Whither the right-wing media?
Despite its annoying misuse of the word “media” as a singular, Politico has an INTERESTING PIECE today on the challenges facing the nation’s conservative news outlets:
Conservative media is undergoing an identity crisis. In recent weeks, thought leaders on the right have argued that their journalism is too aggressive, too weaponized, too loose with the facts.
What better time to address that problem than at the annual Conservative Political Action Conference.
On Friday, representatives from leading conservative news outlets — including Fox News, Townhall, and The Daily Caller — will come together at CPAC to discuss the future of conservative media, an issue that has gained national attention in the wake of last year’s election and failed efforts to discredit figures like Chuck Hagel, now President Obama’s secretary of defense.
The panel, titled “Survivor: Conservative Journalism,” is a side-show in the larger CPAC calendar, but it addresses one of the most important issues facing the Republican Party — namely, how conservative media outlets can gain more recognition and more credibility among the mainstream media.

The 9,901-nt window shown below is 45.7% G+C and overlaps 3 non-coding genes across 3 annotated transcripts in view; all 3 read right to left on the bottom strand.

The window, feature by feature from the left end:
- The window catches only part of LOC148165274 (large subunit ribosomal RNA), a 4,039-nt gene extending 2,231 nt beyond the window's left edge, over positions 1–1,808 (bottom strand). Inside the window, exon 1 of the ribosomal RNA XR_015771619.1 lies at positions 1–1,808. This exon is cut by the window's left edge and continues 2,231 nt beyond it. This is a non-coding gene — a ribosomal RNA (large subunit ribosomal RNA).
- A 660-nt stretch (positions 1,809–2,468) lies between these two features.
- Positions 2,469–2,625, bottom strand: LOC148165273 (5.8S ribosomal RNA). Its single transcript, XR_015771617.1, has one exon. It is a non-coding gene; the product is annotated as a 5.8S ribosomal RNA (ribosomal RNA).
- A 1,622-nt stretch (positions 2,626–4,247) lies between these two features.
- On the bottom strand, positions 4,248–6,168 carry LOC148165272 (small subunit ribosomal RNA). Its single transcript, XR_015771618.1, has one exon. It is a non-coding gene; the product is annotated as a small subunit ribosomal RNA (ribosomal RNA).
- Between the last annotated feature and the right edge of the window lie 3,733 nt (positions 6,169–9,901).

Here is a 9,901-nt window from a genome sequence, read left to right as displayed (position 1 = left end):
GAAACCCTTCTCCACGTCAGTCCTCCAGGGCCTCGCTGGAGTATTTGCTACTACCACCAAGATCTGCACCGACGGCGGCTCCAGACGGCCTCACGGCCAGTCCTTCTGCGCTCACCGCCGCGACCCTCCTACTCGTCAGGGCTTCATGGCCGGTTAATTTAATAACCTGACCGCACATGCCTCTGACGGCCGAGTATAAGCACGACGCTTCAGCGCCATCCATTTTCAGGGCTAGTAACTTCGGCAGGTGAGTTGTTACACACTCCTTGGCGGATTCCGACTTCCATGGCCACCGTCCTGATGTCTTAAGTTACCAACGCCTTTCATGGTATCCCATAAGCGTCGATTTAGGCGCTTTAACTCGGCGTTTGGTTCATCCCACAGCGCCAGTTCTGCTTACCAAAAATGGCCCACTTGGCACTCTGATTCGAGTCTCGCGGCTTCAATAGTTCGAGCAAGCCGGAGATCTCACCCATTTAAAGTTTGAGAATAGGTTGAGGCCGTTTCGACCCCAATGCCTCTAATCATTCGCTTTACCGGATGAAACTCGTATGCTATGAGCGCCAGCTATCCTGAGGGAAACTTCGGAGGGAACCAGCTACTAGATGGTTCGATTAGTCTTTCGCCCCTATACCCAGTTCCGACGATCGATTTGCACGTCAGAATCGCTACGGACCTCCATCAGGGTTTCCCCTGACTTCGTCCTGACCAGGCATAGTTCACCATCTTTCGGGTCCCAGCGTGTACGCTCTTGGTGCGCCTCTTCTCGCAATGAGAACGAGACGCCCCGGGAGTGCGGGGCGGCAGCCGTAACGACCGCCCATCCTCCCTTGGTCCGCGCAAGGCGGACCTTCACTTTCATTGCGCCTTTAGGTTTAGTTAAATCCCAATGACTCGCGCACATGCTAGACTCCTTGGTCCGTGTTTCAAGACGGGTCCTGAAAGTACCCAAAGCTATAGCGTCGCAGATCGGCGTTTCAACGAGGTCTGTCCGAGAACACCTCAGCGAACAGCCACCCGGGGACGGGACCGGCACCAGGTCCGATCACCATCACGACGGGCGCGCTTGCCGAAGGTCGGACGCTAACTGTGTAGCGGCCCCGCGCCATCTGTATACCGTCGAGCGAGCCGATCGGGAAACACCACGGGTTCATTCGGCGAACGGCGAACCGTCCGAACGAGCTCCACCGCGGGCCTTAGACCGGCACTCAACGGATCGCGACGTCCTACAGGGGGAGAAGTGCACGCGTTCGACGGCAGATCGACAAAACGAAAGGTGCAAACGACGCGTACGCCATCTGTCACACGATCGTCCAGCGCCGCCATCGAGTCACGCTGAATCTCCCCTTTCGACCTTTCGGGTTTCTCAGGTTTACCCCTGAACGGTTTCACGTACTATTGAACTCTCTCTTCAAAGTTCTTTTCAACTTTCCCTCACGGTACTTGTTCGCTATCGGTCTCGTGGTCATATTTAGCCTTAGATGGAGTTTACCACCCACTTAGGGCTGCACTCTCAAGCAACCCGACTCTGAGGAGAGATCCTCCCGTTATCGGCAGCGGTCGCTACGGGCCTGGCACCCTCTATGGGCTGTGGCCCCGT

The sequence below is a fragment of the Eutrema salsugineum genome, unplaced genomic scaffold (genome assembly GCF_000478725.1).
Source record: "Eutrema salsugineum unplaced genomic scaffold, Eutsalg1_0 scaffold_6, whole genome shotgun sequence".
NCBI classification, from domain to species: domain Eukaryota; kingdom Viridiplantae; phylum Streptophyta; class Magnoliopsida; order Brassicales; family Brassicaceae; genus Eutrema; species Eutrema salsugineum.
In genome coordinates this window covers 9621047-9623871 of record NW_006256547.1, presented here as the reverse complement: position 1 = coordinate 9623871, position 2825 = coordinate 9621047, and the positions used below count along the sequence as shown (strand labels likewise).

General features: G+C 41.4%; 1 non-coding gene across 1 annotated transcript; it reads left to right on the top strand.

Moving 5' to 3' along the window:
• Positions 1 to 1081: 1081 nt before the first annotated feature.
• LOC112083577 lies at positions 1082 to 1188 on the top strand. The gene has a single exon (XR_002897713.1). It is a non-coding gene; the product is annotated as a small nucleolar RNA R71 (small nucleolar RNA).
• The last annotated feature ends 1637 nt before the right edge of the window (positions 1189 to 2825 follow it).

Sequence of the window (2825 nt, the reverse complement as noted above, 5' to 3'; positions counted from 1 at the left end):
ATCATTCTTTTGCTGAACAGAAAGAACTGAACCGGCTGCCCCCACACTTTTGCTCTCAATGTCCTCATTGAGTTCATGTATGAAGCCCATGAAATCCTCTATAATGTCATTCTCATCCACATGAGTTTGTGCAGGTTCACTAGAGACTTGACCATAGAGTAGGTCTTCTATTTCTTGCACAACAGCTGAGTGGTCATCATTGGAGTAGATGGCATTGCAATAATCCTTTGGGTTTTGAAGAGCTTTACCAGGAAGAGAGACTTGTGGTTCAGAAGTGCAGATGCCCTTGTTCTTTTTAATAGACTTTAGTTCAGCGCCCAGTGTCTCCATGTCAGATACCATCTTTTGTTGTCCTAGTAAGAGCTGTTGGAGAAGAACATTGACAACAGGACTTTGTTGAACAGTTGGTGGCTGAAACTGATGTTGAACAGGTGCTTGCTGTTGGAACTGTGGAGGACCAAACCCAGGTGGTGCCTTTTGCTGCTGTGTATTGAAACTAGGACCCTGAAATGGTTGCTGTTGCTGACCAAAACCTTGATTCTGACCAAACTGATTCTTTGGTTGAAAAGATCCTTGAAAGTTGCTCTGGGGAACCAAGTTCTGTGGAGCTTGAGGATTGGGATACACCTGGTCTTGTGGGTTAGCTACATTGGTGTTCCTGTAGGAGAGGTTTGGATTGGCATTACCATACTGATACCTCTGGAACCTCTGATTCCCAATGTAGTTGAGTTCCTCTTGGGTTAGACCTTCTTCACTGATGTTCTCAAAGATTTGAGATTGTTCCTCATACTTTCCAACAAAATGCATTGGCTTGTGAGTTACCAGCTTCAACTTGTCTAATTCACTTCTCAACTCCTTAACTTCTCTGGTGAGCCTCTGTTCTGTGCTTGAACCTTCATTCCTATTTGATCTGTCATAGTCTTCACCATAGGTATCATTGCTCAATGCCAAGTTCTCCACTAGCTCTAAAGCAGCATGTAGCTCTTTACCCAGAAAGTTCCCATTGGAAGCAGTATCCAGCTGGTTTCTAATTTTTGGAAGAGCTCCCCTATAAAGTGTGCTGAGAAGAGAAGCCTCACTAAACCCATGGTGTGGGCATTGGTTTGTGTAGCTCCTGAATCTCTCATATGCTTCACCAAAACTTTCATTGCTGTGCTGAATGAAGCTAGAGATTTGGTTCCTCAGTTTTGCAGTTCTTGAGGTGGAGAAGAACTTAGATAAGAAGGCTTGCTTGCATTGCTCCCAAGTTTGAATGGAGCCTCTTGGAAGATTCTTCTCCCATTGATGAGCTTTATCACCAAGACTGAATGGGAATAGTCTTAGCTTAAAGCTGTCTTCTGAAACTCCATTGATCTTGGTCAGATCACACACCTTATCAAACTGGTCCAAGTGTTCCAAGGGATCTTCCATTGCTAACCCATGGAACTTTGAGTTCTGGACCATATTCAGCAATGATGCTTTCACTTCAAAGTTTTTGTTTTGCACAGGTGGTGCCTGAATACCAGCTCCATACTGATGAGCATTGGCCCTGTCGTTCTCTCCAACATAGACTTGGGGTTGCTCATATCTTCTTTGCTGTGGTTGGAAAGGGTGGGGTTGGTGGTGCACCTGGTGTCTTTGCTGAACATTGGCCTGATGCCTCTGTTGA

“That the conservative movement now has its own media outlets is a terrific thing. But with that comes a basic responsibility to report facts and admit error — something we slam the mainstream media for all the time. We don’t always live up to those standards,” Keith Urbahn, a former chief of staff to Donald Rumsfeld and one of Friday’s panelists, told POLITICO.
In late February, the influential Red State blogger Erick Erickson argued that conservative journalists had “forgotten the basics of reporting” because they were “trying so hard to highlight controversies, no matter how trivial.” At The New Yorker, editor Alex Koppelman likewise argued that right-wing journalists would have to take the “commitment to journalism more seriously” if they wanted “to be taken more seriously.”
Those columns were written after the conservative website Breitbart.com published articles alleging that Hagel had received funding from a group called “Friends of Hamas.” The group turned out to be nonexistent — a fact easily uncovered by a few minutes of basic reporting.